Quinn XCII plays at the Knitting Factory in Boise, Idaho, last year, before a fire caused serious damage to the venue. (Courtesy Fadewood Live)

September blaze forced cancellation of 10 shows, relocation of others

The Knitting Factory opened its doors last week for the first time in six months after a fire ravaged the inside of the Boise, Idaho, venue.

Young the Giant performed to a sellout crowd March 7, the first artist to play since the fire Sept. 12. A contractor cutting through metal ductwork on the building’s HVAC system accidentally sparked the blaze, said Morgan Margolis, CEO and president of Knitting Factory Entertainment.

The company operates music venues across the country and lists 11 venues and four festivals on its website.

Knitting Factory officials and the owner of the building have spent the months since the Sept. 12 fire working with the fire department, filing insurance claims and finding other venues where the acts it had booked could play.

Margolis said the venue canceled 10 shows and scrambled to relocate 30 other acts. The venue has roughly 1,000 seats.

Some shows were moved to nearby venues, including the Egyptian Theater, the Olympic, the Balcony and the Knitting Factory in Spokane, Wash.

“The community really came together. Mind you, I’m sure most of them were happy to take those shows,” Margolis said. “We had to pay out some shows. We had to pay the guarantees, which is painful.”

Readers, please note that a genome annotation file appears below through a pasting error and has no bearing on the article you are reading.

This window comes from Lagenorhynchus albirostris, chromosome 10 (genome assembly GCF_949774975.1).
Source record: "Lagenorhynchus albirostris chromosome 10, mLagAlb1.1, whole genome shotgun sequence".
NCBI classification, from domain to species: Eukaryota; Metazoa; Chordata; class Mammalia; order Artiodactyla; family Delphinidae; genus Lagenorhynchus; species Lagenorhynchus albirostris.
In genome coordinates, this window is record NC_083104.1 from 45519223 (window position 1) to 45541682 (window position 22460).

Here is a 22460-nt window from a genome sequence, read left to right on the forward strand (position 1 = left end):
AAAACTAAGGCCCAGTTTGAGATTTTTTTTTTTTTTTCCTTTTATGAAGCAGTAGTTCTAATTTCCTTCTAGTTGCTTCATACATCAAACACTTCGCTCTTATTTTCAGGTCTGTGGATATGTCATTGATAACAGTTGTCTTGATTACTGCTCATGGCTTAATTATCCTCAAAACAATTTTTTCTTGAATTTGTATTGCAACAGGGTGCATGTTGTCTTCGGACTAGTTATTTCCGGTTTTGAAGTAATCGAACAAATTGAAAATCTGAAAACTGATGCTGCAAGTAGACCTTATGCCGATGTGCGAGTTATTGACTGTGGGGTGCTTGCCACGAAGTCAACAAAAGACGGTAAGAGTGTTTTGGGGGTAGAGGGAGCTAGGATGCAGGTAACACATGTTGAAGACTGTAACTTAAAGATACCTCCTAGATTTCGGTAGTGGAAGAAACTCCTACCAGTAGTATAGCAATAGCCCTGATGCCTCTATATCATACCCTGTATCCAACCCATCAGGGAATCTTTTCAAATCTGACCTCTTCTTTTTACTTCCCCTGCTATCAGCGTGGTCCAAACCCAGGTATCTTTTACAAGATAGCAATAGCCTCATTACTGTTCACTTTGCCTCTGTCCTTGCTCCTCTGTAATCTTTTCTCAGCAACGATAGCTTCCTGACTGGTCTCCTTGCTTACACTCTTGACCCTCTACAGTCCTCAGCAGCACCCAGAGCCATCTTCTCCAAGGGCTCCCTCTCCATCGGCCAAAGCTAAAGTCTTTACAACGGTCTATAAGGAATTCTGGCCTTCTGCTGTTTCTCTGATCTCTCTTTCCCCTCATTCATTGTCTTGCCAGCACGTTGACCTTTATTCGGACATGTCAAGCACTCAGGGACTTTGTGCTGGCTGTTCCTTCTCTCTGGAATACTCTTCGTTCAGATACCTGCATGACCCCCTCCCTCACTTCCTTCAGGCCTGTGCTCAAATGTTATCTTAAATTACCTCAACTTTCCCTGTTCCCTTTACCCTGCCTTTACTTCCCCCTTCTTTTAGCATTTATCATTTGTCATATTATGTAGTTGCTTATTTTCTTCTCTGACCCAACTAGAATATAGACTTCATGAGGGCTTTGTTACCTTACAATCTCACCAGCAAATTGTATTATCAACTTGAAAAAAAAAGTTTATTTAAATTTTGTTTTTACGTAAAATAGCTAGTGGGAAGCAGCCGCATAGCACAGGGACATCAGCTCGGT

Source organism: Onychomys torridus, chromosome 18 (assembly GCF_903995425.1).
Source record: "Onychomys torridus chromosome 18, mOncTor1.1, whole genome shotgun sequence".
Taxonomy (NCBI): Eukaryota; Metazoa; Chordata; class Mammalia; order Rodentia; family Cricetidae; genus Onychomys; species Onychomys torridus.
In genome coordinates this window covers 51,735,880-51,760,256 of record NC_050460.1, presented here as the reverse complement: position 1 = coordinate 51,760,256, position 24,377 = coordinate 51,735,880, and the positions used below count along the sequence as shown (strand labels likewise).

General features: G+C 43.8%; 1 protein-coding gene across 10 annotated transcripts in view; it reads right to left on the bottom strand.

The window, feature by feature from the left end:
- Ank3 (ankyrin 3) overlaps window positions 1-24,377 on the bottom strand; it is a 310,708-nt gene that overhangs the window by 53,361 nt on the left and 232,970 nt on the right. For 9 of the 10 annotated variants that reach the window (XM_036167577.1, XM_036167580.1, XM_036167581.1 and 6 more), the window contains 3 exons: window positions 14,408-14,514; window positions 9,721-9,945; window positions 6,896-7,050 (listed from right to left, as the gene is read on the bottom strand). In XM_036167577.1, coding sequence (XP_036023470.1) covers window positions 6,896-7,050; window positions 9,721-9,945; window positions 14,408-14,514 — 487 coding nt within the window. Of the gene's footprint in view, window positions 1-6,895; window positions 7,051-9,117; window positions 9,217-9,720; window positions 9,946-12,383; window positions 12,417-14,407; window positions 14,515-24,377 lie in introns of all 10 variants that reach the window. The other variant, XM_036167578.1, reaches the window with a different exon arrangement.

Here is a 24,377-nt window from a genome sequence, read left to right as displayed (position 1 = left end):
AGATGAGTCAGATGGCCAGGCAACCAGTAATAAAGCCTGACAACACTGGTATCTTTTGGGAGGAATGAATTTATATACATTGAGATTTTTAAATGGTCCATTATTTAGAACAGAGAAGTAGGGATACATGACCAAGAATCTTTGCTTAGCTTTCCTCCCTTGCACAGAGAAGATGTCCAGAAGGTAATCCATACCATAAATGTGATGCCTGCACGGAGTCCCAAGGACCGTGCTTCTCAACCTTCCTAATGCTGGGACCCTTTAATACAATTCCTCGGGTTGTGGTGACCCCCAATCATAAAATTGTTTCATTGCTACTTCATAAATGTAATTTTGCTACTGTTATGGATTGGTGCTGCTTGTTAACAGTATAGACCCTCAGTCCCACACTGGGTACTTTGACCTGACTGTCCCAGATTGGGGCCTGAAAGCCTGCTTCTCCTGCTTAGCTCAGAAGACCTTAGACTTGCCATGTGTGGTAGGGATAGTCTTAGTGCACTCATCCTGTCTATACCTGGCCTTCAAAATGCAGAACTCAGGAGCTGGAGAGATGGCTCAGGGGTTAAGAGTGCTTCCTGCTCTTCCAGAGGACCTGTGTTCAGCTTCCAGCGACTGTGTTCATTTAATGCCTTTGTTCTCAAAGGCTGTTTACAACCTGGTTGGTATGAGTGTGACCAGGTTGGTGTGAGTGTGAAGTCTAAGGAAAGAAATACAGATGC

The fire damage cost “north of a million dollars,” he said, adding that the building also suffered damage from the water used to put out the flames..

“Electrical and sound don’t play well with water,” Margolis said. LED lights, green rooms, the bar, sound equipment, and more were all replaced, Margolis said. “The great side of it is we upgraded.”

The three-story, 75,000-square-foot structure is more than 100 years old and has eight tenants. The Knitting Factory occupies a third of the building on the main level.

“The firefighters actually said because of the age of the building and the multiple renovations it’s had, it was a very difficult fire to fight,” said Mindy Gronbeck, director of property management for Hawkins Cos., the company that owns the building. “We have all gone through a very tense six months in getting the Knitting Factory back open. It is kind of a relief that everything is done.”

Knitting Factory Entertainment Chief Financial Officer Chris Sherman said he had never dealt with something on this scale.

“Luckily, for the Knitting Factory, this is our first claim of this size and scope,” he said.

It took time and energy to figure out what the Knitting Factory had to claim through insurance and what the building owner claimed, he said.

All the other tenants are now back in the building, Gronbeck said.

“We’re just excited that the Knitting Factory is open again and that they have a future in our building,” she said. “They have a clean new venue.”